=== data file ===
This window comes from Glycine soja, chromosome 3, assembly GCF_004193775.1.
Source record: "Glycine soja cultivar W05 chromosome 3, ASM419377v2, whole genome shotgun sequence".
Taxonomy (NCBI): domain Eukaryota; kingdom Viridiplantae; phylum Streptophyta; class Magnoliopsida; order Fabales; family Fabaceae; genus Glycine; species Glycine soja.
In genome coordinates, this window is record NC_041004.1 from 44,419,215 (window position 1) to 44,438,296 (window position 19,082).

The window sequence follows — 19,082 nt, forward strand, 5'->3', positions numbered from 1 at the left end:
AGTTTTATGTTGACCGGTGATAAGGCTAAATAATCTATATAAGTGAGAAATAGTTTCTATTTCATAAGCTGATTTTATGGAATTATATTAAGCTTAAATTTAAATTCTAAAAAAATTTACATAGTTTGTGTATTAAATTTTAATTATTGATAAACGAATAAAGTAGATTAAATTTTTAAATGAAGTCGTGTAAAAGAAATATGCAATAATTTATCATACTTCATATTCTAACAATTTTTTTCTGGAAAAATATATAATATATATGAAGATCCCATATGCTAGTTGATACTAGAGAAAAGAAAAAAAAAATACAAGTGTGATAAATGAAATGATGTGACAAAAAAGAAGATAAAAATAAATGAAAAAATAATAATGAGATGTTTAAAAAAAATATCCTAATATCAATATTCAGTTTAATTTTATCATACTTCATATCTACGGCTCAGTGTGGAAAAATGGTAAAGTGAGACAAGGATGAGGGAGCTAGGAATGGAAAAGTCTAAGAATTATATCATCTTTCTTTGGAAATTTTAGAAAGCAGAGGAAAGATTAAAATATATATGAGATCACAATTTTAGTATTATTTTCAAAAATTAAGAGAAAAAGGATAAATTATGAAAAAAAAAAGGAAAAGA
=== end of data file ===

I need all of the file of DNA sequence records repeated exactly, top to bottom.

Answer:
This window comes from Glycine soja, chromosome 3, assembly GCF_004193775.1.
Source record: "Glycine soja cultivar W05 chromosome 3, ASM419377v2, whole genome shotgun sequence".
Taxonomy (NCBI): domain Eukaryota; kingdom Viridiplantae; phylum Streptophyta; class Magnoliopsida; order Fabales; family Fabaceae; genus Glycine; species Glycine soja.
In genome coordinates, this window is record NC_041004.1 from 44,419,215 (window position 1) to 44,438,296 (window position 19,082).

The window sequence follows — 19,082 nt, forward strand, 5'->3', positions numbered from 1 at the left end:
AGTTTTATGTTGACCGGTGATAAGGCTAAATAATCTATATAAGTGAGAAATAGTTTCTATTTCATAAGCTGATTTTATGGAATTATATTAAGCTTAAATTTAAATTCTAAAAAAATTTACATAGTTTGTGTATTAAATTTTAATTATTGATAAACGAATAAAGTAGATTAAATTTTTAAATGAAGTCGTGTAAAAGAAATATGCAATAATTTATCATACTTCATATTCTAACAATTTTTTTCTGGAAAAATATATAATATATATGAAGATCCCATATGCTAGTTGATACTAGAGAAAAGAAAAAAAAAATACAAGTGTGATAAATGAAATGATGTGACAAAAAAGAAGATAAAAATAAATGAAAAAATAATAATGAGATGTTTAAAAAAAATATCCTAATATCAATATTCAGTTTAATTTTATCATACTTCATATCTACGGCTCAGTGTGGAAAAATGGTAAAGTGAGACAAGGATGAGGGAGCTAGGAATGGAAAAGTCTAAGAATTATATCATCTTTCTTTGGAAATTTTAGAAAGCAGAGGAAAGATTAAAATATATATGAGATCACAATTTTAGTATTATTTTCAAAAATTAAGAGAAAAAGGATAAATTATGAAAAAAAAAAGGAAAAGA